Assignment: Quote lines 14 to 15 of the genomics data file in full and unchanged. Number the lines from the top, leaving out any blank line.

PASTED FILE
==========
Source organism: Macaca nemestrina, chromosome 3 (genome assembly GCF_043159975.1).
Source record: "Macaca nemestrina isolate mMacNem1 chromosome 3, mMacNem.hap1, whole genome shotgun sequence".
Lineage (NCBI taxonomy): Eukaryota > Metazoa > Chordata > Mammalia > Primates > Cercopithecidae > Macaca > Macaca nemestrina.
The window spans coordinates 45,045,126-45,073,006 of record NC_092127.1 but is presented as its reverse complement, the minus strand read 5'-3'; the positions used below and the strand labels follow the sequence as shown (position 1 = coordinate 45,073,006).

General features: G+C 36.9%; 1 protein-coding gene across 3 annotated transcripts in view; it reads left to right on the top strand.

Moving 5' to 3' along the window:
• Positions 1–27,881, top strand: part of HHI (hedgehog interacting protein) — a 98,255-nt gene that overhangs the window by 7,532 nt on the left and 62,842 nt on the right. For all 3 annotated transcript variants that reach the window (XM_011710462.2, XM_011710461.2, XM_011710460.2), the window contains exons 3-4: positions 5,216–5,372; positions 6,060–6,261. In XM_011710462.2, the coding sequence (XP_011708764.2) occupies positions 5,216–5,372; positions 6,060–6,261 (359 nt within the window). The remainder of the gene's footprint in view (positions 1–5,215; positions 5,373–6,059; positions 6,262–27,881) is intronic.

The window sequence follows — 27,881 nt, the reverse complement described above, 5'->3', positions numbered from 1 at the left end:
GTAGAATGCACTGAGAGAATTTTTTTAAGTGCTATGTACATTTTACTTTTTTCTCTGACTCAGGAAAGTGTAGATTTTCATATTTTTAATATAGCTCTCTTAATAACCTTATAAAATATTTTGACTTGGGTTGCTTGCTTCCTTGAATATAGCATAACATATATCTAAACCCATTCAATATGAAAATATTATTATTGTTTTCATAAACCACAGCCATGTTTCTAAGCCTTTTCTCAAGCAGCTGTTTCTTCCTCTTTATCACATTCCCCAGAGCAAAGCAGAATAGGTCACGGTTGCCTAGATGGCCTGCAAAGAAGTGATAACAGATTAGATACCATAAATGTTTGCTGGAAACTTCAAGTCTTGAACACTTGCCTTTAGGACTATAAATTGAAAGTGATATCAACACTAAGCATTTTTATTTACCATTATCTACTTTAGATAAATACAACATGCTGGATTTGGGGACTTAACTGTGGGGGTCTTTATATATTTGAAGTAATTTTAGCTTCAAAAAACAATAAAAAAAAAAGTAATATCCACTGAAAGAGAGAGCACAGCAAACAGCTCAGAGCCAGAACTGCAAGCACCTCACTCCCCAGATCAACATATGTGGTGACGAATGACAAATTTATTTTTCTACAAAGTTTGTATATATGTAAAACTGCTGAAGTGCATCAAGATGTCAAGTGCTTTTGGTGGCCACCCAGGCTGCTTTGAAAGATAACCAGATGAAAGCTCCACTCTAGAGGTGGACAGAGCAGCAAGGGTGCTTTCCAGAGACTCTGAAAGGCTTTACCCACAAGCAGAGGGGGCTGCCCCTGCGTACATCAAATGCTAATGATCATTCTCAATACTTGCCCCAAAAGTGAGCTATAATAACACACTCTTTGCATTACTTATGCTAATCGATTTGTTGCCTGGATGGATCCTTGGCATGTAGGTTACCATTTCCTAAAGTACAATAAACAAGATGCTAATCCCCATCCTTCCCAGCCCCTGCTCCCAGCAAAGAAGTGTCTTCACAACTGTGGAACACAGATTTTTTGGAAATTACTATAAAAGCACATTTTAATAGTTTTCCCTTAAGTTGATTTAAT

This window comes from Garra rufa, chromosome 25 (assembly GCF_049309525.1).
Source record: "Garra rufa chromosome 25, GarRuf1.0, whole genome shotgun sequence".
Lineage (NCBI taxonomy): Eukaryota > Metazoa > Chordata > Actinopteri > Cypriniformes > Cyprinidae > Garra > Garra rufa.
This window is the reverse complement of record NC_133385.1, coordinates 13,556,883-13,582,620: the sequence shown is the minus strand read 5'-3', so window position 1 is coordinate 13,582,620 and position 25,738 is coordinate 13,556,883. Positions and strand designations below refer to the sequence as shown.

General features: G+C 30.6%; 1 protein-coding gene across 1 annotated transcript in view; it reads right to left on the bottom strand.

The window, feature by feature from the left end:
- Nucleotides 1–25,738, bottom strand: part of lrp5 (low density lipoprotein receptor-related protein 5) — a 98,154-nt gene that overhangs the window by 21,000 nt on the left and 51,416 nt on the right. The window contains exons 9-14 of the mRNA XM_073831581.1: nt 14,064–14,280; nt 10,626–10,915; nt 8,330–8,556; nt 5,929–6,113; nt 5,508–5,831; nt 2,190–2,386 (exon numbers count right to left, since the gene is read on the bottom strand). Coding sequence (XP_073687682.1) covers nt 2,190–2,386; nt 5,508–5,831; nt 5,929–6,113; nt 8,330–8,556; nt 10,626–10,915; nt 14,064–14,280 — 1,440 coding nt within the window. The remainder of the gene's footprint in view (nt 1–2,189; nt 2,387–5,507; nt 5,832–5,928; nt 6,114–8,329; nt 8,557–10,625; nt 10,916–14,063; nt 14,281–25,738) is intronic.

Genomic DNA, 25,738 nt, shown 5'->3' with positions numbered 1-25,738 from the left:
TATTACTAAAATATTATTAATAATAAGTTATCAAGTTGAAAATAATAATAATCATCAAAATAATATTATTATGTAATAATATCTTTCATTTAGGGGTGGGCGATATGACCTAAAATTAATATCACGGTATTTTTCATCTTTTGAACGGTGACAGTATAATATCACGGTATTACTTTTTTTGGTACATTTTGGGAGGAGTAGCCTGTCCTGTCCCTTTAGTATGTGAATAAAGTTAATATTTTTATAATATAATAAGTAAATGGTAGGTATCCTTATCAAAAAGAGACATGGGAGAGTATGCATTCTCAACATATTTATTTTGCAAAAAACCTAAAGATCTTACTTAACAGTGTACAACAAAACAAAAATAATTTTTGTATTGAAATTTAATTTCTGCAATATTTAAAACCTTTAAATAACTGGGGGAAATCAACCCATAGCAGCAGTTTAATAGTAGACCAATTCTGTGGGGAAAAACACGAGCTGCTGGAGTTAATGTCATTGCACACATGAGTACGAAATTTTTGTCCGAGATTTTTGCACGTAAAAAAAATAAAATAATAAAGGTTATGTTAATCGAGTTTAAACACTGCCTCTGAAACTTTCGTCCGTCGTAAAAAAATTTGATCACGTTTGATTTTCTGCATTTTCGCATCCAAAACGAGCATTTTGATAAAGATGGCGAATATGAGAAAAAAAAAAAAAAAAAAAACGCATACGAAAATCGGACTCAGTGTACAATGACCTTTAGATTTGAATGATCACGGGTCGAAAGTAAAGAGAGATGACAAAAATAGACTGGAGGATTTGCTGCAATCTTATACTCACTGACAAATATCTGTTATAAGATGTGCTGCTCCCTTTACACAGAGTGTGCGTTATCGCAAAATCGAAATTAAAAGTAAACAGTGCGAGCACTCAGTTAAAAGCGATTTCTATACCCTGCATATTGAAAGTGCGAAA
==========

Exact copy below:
General features: G+C 30.6%; 1 protein-coding gene across 1 annotated transcript in view; it reads right to left on the bottom strand.

The window, feature by feature from the left end: